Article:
It is best to approach HR departments of the organisations that you are interested in. Follow them on LinkedIn, apply for jobs when you see them advertised. Find out who is the person responsible for hiring (it could be an HR person or an in-house lawyer) and approach them. It’s a good idea to try and schedule a face-to-face appointment with them if you can.

 

Do I need to take any other qualifications?

Everyone is different. Some people take qualifications because they want to validate their current knowledge and experience, others want to change a career.
Whether you need to take any further qualification depends on what you already have under your belt. If you have completed a NALP Level 3, you can do a NALP Level 4, but you don’t necessarily need a NALP Level 7 as it is for English law graduates only.

Level 3 is an entry-level qualification – it’s like A levels. A lot of organisations will require a Level 3 qualification.

If you have a Level 3 Award (this is just 2 units of study), you would need a Level 3 Certificate or Diploma before you could jump to Level 4. The difference between the Level 3 Certificate and Level 3 Diploma is the number of units completed.
To successfully get your level 4 Diploma you need to complete 10 units of study. Level 4 is similar to completing 1 year of a Law degree at a university.
At NALP we don’t currently have Level 5 or Level 6 qualifications but we are working to develop them at the moment.

A NALP Level 7 is developed for English law graduates to give them a paralegal qualification in practice and procedure.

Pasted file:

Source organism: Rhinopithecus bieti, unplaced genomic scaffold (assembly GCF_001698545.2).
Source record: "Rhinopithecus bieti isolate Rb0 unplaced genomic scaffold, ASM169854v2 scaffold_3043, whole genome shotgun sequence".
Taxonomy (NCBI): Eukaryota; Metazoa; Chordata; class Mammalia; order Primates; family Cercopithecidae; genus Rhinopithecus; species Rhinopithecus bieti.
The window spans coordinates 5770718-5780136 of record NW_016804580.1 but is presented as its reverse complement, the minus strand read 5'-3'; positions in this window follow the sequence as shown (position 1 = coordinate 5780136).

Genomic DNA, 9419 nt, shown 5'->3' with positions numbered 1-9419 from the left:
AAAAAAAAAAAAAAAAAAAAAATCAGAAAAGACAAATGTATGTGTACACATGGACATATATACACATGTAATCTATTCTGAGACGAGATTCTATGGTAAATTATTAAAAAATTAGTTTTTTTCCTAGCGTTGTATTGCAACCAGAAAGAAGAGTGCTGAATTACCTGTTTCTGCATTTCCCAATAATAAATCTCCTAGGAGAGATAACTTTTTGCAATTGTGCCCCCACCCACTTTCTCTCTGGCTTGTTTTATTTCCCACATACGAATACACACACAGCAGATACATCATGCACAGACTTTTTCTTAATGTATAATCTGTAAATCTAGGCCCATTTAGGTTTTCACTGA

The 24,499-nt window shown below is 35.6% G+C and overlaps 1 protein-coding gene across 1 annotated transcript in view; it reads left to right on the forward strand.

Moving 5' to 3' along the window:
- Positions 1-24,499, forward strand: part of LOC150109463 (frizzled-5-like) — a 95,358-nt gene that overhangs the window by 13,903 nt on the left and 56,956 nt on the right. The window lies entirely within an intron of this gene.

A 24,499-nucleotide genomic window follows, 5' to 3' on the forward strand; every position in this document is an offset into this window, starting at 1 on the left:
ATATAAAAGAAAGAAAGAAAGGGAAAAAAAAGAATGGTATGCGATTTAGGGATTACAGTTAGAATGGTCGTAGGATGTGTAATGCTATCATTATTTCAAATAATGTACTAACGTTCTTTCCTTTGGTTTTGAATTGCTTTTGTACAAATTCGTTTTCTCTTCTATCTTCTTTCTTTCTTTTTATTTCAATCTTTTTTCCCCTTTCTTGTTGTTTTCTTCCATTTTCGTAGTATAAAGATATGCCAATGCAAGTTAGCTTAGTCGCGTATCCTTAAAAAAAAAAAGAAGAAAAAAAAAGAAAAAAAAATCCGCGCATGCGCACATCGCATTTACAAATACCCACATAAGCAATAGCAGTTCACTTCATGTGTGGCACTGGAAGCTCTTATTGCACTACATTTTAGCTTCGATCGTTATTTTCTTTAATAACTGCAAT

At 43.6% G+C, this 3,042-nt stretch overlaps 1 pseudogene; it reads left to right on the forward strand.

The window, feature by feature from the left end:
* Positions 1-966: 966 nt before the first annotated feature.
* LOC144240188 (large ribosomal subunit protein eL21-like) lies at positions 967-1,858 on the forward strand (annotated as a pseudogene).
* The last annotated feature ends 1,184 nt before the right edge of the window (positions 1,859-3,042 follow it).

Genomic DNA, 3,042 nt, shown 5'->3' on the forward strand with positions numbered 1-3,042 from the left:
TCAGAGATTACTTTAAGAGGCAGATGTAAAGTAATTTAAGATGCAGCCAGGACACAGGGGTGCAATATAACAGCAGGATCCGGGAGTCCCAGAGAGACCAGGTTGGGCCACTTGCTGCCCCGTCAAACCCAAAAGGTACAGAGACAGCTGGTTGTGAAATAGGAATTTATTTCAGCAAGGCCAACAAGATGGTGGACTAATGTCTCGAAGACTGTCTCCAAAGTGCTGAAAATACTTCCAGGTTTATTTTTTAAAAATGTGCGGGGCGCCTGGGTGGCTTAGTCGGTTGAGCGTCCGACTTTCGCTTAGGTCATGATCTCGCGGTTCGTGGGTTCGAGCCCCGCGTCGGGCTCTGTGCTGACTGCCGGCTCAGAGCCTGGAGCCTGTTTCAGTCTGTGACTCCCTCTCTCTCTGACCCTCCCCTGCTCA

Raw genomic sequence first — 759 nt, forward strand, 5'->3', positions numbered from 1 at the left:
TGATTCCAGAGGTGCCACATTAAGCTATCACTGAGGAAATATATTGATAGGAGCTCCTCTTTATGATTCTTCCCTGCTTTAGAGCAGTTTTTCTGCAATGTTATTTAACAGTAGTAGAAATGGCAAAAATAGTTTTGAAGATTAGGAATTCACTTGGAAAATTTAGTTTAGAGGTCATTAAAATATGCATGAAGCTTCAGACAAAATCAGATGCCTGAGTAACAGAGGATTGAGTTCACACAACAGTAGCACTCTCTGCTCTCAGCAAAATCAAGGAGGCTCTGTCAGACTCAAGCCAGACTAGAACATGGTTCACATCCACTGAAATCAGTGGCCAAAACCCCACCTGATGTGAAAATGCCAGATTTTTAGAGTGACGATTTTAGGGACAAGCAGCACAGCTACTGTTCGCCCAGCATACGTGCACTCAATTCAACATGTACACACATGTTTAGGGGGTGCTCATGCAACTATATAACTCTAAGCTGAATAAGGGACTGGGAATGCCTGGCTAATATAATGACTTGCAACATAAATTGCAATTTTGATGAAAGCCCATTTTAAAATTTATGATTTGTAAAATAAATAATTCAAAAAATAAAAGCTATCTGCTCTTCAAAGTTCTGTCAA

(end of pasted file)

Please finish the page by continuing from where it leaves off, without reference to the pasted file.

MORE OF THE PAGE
Why do I need a NALP qualification?

In theory, you don’t. This is because the Paralegal Profession is unregulated and anyone could potentially refer to themselves as a ‘paralegal’ whether or not they are members of a professional body or whether or not they have qualifications. However, in practice, you do need a qualification and NALP qualifications are the only nationally recognised and regulated paralegal qualifications in England. Being qualified through NALP will give you confidence, and, more importantly, will give confidence to your clients or prospective employers.

You need to be able to be competent in any area of law in which you practice and gaining a NALP qualification will enable you to gain that competency.

In addition, becoming a member of a Paralegal membership body such as NALP, you will benefit from the knowledge that NALP has a good reputation within the legal sector. As a benefit of NALP Membership, you have the right to be on the National Paralegal Register, thereby giving you a much higher chance of securing a job offer or attracting clients.
The decision to enroll for a paralegal qualification is ultimately up to you as an individual. However, the Paralegal sector is undergoing changes and in order to increase professionalism, it is NALP’s recommendation that any Paralegal Practitioner wishing to offer legal services to consumers, should gain a NALP License to Practice (which is subject to evidence of qualifications/experience) in order to do so, and this cannot be granted without having professional Indemnity Insurance. For this reason, as an added benefit to our members, we have a broker that can offer bespoke quotes to NALP members.